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Re: [csswg-drafts] [css-values] Ability to address actual physical size

From: Florian Rivoal via GitHub <sysbot+gh@w3.org>
Date: Wed, 19 Oct 2016 00:44:28 +0000
To: public-css-archive@w3.org
Message-ID: <issue_comment.created-254679777-1476837867-sysbot+gh@w3.org>
> > the current definitions are not merely an accident of history, 
they are intentional.
> The current definitions were not the original intention of the spec.


> The angular measurement ascribed to px in the spec (0.0213 degrees) 
is fairly arbitrary, a backwards-justification from the previous 
definition of px in order to maintain some kind of logic and support 
older designs. If the original plan was to include angular 
measurements in the spec, they would have chosen a more logical unit 
like degrees or arcminutes.

Ok, sure, there is of course some part of the current definition that 
can be explained by history. The fact that we use an angular 
measurement called pixel rather than degrees or arcminutes is 
certainly due to the fact that we started with a pixel unit. You are 
right, it initially did not have that behavior, and was simply a 
physical pixel. But as time went by, that definition was found to be 
problematic, and the newer system was used to redefine it.

What is particularly useful about the angular definition of the pixel 
and other length units is that they enable robust designs. By that I 
mean that it enables authors to write a web page that works in 
environments they know about, **and be confident that it will do the 
right thing even in environments they haven't tested in or are not 
even aware of**. 

For instance, when then first iphone came out, it had small physical 
pixels, but since they were to be viewed from a close distance, it was
 still OK to have 1px to be 1 physical pixel. That meant that inches 
on the iphone were small, since they kept the 96 to 1 ratio. This in 
turn meant that sites that had not anticipated the iphone ended up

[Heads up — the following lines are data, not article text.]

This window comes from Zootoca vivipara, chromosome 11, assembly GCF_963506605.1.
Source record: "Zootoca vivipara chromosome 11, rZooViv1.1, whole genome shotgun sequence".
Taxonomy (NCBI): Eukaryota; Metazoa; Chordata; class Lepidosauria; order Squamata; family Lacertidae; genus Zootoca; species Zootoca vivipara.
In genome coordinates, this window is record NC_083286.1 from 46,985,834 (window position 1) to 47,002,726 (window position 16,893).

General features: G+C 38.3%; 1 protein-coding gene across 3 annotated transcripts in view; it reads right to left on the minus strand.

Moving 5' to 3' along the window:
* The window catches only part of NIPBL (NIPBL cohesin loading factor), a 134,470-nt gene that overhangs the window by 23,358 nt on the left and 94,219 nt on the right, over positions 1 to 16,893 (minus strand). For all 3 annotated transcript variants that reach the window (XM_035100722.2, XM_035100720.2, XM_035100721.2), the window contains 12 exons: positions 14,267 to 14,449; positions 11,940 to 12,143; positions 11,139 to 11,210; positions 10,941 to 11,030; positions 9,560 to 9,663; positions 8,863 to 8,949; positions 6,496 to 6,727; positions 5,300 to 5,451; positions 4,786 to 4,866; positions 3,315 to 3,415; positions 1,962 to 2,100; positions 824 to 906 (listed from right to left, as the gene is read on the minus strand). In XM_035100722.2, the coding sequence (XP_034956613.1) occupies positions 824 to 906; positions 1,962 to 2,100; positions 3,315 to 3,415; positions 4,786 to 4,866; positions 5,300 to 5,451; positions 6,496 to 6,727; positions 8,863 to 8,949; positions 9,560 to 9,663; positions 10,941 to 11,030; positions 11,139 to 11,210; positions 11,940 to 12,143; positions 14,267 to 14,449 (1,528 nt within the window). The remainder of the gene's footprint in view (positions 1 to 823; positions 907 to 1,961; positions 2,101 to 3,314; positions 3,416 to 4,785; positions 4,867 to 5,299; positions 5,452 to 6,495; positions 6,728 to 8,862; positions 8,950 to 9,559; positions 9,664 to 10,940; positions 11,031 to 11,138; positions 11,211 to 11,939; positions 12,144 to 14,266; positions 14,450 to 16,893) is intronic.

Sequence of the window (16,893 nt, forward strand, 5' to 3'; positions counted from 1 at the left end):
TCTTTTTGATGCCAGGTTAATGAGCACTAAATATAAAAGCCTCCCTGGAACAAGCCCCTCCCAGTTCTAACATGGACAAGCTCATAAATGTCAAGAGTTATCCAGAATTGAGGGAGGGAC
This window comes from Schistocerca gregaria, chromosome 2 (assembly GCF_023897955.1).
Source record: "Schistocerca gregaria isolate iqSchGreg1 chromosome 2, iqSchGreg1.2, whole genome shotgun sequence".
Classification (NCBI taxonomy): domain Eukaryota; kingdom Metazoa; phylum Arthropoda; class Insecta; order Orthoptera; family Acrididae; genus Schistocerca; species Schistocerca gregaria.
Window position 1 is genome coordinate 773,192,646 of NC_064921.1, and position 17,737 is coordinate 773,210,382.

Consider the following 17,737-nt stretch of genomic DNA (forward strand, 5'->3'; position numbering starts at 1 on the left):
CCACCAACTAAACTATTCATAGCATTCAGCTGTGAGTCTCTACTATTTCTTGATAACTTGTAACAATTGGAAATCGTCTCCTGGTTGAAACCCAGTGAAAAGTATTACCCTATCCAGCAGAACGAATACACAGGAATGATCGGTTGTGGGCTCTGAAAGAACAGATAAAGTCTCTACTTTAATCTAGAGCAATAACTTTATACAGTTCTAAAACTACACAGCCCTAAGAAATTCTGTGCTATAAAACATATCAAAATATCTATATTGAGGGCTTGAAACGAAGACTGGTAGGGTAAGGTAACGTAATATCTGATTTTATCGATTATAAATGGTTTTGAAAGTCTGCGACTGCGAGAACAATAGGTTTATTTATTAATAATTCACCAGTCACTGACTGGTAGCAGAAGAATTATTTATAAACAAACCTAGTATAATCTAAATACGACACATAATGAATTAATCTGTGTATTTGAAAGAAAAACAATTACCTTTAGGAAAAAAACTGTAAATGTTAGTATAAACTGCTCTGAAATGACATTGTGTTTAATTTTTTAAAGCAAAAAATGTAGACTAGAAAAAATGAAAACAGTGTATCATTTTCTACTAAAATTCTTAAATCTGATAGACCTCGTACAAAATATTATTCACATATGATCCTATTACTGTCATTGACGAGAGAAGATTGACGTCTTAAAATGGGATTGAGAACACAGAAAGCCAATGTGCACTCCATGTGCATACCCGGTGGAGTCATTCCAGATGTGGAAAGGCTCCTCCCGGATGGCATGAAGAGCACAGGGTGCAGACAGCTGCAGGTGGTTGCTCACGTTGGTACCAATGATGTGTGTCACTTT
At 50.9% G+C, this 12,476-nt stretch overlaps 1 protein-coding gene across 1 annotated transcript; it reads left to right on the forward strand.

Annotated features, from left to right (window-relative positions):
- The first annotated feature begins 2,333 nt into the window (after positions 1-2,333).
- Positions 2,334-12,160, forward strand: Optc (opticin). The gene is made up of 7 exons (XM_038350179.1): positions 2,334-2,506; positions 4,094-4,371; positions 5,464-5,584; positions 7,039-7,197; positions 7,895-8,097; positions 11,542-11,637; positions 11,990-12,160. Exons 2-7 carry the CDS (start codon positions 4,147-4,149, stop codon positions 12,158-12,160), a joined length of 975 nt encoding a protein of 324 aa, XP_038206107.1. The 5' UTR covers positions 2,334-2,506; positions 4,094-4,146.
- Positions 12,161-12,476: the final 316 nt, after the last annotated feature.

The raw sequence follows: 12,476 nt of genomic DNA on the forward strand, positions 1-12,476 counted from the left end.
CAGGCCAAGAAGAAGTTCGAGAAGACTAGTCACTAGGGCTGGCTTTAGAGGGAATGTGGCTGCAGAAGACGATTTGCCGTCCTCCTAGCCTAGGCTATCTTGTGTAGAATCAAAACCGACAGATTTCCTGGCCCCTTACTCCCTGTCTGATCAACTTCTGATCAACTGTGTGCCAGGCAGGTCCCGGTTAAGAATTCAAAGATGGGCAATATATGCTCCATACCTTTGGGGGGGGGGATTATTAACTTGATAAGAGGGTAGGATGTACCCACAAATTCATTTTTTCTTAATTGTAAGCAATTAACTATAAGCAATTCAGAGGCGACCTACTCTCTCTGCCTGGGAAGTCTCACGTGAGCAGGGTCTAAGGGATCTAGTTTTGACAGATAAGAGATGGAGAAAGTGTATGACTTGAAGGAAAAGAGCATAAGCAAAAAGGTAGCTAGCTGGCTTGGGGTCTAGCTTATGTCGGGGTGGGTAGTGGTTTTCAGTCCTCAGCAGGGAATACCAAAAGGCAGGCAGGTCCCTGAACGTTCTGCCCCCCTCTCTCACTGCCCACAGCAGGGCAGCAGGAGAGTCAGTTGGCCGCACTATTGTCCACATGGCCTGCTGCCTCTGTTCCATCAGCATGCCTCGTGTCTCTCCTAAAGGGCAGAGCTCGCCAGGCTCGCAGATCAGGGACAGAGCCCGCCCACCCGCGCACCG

working just fine. Further down, when retina iphones came out, pixels 
were now “too” small, so we got multiple device pixel per css pixel, 
inches stayed the same size, and again everything worked fine. And not
 everybody thinks of a projector or a nintendo wii when they design 
their site, but again, it just works.

I am not claiming that there is no possible use for physical 
measurements. Authors are infinitely creative, so I am sure something 
could be made of them. On the other hand, I *am* sure that valid uses 
of physical measurements are many orders of magnitude more rare than 
the ones we have now.

This gives a double challenge to people asking for physical 

1. Make sure you design this ability to access physical measurements 
in such a way that it could not possibly confuse authors, and cause 
even a small fraction of them to use physical measurements when they 
should be using the system we have now. Otherwise, such confused 
authors will write sites that don't work well across devices, and make
 the overall web experience worse for end users. If one author in a 
million makes the mistake, it is probably fine, but if one in a 
hundred does and writes sites that don't adapt well to different 
environments due to this, we will have done more harm than good.

2. Since the use cases, even if real, are rare, convince web browser 
vendors that this is worth their while. They already have a long list 
of things they mean to get to, and currently none of them recognize 
this need as something relevant, this is going to be an uphill battle.

With regards to (1), I would say that introducing new units that give 
access to physical distances would not be acceptable. There's just too
 much a chance that authors who haven't thought deeply about this 
would pick the physical ones instead of the angle based ones, and make
 brittle designs because of that. So if this is to be exposed, it has 
to be some other way.

As for (2), I suggest trying to build a corpus of concrete examples. 
Not abstract declarations of reasons why it should be useful, actual 
specific examples of designs that you cannot do today, but could if 
you had the feature. Down to the actual code, with mock ups of the 
rendering (ascii art will do, but the point is to be concrete), 
reasons why you cannot achieve this without the feature you're asking 
for, and (if it is not painfuly obvious) reasons why there is merit to
 this design.

>  If nothing else, the ability to address physical size is 
fundamental to using CSS for any fixed media like print. If designers 
can’t render an element at a specific physical size on a piece of 
paper, the whole notion of CSS being a truly universal language for 
presenting a document in a variety of media (including print) is moot.

>From the spec:

> For print media [...] the anchor unit should be one of the standard 
physical units (inches, centimeters, etc)

So that's solved already. Using CSS for print is not theoretical, and 
I am not just talking about pressing the print button in your browser.
 Commercial books are made with CSS all the time (I just typeset [this

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Received on Wednesday, 19 October 2016 00:44:37 UTC

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